Coral Columns

Academics all live in an Ivory Tower, disconnected from the real world, where we think about pointless problems like whether people in the past could smell colours, which we then turn into pointless articles in journals called things like ‘We are the Experts, na na na na na na!’ And then no-one reads them anyway because we learned how to write from Lacan and how to structure an argument from an email spam bot.

I know it’s not true, you know it’s not true, so why the hell are we still talking about it?

Let me suggest a distinction.

1. When we feed the trolls, by sharing self-deprecating but disproved pieces claiming that no-one reads anything we write; when we similarly moan about how academic writing is all shit anyway; when we succumb to hyperbole about teaching standards; when we slag off our own fields because hey it’s frustrating to see rubbish work; when we do those things, I would argue we are at great risk of doing ourselves a disservice.

We are feeding the myth of the Ivory Tower even when we are the very people that see the cost of coral columns.

Do you want to discourage underrepresented groups from becoming part of, and changing, academia? Maybe stop reinforcing outdated caricatures, and promote good examples. We all know of great academic writing. We all know academics whose work is entwined with a variety of different communities and stakes. Many of us are those academics, and our frustrations at the problems of academia are a bit like student feedback: the problems are real, but i. don’t focus all of your energy on a minority complaint and ii. what if the problems that are identified are not the biggest problems?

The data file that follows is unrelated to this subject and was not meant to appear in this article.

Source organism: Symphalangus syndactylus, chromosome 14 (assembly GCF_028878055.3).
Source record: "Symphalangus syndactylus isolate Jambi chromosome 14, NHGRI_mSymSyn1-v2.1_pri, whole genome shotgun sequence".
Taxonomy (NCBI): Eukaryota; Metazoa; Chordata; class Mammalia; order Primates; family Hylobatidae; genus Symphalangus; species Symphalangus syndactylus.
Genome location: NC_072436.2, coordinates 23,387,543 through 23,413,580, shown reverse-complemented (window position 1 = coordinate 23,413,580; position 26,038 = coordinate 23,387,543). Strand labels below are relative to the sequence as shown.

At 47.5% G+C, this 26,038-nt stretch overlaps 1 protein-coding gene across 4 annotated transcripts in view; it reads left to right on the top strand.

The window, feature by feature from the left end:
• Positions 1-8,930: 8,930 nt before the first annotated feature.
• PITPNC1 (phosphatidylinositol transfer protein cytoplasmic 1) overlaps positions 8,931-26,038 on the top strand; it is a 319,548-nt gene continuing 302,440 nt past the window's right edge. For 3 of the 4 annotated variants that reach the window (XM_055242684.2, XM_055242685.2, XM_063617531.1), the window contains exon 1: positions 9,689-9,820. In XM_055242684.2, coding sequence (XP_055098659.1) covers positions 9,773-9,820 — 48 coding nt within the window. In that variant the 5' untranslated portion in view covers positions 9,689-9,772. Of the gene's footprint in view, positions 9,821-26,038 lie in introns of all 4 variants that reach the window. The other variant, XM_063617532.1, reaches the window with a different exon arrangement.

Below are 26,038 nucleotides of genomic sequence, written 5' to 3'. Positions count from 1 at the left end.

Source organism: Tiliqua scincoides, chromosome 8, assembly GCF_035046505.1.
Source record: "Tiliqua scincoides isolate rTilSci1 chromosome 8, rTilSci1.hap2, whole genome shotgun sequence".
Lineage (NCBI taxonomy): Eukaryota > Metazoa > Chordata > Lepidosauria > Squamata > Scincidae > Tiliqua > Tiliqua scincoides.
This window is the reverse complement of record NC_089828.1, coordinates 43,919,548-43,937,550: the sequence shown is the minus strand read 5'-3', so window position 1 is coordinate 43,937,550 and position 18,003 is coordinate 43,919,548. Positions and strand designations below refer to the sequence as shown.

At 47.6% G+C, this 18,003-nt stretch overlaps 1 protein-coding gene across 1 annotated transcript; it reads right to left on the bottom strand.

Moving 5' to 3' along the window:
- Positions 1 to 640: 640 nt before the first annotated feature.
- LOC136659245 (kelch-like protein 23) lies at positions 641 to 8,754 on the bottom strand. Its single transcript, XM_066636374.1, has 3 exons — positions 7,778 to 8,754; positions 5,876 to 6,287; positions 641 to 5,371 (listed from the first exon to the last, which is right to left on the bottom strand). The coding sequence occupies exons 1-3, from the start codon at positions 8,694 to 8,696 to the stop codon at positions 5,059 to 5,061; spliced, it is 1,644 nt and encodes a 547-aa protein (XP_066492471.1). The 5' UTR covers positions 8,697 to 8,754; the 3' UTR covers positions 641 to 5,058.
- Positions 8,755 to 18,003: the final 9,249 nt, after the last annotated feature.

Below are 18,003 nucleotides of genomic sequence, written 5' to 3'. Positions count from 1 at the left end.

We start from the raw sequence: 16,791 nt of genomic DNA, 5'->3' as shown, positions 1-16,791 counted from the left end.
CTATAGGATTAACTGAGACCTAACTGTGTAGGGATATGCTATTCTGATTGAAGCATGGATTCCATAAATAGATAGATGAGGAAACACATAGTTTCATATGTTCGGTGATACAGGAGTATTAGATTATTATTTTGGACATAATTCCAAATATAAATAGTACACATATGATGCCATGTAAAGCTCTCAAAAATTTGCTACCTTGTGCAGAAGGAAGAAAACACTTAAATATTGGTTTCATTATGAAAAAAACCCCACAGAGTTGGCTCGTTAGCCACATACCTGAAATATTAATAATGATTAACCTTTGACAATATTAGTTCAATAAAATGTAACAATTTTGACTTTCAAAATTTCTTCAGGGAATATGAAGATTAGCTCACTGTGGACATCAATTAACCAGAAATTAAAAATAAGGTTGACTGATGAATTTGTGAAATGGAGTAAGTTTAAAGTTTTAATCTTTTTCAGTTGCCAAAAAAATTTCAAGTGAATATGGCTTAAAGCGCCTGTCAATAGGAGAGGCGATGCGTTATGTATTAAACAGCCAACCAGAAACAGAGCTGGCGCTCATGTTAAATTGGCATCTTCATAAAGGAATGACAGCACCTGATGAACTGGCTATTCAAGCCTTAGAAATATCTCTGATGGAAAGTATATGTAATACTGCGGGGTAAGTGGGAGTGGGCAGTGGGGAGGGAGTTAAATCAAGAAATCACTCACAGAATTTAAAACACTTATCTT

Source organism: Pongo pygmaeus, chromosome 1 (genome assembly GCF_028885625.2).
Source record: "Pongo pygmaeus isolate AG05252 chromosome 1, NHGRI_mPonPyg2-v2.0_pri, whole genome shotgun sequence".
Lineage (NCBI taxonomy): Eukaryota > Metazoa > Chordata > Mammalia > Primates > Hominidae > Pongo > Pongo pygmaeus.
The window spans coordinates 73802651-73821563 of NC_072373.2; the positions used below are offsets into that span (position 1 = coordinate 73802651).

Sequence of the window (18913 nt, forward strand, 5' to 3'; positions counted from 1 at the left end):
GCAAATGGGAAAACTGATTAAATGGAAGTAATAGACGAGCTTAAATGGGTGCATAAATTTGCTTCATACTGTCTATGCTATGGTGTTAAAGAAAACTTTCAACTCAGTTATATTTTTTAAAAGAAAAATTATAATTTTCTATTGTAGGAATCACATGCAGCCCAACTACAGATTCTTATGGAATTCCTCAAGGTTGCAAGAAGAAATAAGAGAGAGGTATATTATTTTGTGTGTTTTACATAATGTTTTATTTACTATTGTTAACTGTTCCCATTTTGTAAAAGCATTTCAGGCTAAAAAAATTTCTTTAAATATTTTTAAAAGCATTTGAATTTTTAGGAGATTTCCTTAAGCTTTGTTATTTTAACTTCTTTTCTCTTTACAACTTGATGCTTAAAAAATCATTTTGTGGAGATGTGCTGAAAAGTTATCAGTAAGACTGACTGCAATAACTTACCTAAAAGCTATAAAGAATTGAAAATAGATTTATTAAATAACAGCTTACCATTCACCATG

(Spoiler: in case you hadn’t noticed, my view is that the biggest problem is not the Ivory Tower, but the exclusivity of academia, which is not the same thing at all.)

2. On the other, when the trolls hold the reins, when they are MPs, vice-chancellors, and cabinet ministers, we need better answers than the default division I’ve seen on Twitter since the latest idiot in power squeezed his invective out in 140 characters.

Those two responses are either i. ‘Actually we do work in/with the real world!‘ and ii. ‘What’s wrong with with research for the sake of research?

The problem, I would say, with both responses is that they appear to accept the terms offered to us. In reality, I suspect no-one within academia seriously accepts those terms. The point of saying ‘we work in/with the real world’ is that the distinction is phoney. And the point of ‘research for the sake of research’ is that ideas have unintended and unforeseeable consequences.

Yet both replies do seem (to me) to accept the discursive frame of the anti-intellectuals. They suggest that the work we need to do is to somehow bridge this gulf that has opened up.

The real challenge (and I have no easy answer for this) is to shortcut that discourse. to remind ourselves and others just how many audiences we already speak to and with, without simply recapitulating the terms of the great divide. How to recognise the truth in the idea that some research is abstract and hard for non-experts to grasp, without accepting that the life of the mind is necessarily apart from life in general?

Perhaps we could begin by not caricaturing ourselves?


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